Overcome Challenges Together
One of the most difficult aspects of remote work is time management, particularly when your coworkers are in different time zones. Unplanned meetings are often too difficult to pull off successfully in a remote work environment. That’s why it’s extremely important to plan projects, tasks, and meetings well in advance, so every employee knows what’s coming up, and when to be available. Of course, sometimes things come up and require immediate action, but giving your best effort to plan in advance not only helps you stay organized; it helps your entire office stay coordinated and running smoothly.
Finally, one of the biggest challenges with remote work is technology. With no on-site IT department, workers are often on their own when they encounter a tech problem. That’s why businesses ought to have clear guidelines regarding technology. Some helpful tech tips include:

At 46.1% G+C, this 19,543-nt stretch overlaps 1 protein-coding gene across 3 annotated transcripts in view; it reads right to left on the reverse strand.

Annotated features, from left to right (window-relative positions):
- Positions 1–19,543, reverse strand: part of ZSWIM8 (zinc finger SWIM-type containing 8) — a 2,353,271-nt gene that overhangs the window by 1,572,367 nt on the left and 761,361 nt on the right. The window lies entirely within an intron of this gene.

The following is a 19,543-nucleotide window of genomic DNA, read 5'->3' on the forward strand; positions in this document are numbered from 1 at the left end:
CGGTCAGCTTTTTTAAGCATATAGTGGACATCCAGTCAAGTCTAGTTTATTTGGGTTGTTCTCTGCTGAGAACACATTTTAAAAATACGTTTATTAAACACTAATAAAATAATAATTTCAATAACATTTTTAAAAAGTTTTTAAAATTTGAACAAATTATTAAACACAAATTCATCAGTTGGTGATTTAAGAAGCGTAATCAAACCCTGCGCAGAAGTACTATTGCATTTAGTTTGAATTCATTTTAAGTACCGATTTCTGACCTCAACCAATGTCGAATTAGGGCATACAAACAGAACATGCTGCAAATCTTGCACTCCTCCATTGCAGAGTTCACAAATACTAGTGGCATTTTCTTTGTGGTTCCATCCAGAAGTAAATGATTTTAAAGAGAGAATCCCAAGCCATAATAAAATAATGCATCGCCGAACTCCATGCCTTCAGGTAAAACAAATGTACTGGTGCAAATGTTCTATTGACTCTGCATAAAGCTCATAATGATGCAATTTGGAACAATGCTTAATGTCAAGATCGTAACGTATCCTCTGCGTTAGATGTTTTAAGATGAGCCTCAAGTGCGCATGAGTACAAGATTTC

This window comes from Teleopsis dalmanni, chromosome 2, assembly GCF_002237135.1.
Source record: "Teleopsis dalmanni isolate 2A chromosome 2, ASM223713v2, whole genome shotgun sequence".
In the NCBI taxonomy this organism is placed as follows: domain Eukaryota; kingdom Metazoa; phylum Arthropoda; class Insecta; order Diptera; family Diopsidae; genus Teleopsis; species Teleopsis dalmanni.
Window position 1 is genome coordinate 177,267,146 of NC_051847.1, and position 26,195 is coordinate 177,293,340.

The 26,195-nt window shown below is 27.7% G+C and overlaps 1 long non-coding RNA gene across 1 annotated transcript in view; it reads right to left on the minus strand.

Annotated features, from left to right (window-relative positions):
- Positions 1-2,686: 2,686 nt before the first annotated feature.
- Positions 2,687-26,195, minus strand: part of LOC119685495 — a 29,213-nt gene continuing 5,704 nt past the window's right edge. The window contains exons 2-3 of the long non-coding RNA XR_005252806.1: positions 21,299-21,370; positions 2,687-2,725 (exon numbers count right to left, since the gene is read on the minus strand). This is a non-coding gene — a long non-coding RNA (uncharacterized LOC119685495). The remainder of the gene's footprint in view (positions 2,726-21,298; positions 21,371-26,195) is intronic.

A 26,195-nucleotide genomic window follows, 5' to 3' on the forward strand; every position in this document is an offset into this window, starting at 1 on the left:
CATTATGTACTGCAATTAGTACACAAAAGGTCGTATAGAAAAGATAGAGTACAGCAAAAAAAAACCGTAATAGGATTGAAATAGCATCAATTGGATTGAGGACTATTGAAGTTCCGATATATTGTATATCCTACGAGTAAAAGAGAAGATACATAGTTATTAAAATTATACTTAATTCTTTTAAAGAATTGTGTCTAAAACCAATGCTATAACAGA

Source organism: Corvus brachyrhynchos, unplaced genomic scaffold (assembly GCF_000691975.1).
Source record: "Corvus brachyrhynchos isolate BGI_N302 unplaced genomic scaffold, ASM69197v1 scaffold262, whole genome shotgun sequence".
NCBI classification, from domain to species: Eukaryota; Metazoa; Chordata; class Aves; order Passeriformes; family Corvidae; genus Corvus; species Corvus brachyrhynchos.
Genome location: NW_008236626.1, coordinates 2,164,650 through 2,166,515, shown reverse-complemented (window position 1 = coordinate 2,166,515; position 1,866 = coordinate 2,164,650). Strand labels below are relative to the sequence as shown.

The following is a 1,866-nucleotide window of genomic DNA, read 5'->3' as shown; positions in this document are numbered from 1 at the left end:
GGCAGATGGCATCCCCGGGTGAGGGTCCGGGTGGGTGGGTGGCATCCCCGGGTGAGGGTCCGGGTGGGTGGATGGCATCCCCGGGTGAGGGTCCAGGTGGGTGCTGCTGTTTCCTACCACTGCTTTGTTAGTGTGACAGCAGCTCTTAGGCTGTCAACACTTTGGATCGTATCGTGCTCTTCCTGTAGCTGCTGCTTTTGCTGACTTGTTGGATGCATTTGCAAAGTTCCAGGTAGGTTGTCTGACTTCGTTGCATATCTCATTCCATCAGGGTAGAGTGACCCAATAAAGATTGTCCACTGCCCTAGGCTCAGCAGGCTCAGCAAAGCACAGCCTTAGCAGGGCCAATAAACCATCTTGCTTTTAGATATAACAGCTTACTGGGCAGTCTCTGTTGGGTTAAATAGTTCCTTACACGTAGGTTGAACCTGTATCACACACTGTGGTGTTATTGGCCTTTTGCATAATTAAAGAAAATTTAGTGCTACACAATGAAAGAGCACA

- Only using secure Wi-Fi networks.
- Immediately downloading software updates.
- Using a secure file-sharing service (like AXEL Go!)
- Creating an incident response plan in the event of a data breach.
Tech problems will always be present, whether you’re working at the office or at home. That’s why offices need to communicate with employees regarding technology and cybersecurity. Creating and enforcing technology guidelines can help both employees and the business stay safe from cyberthreats.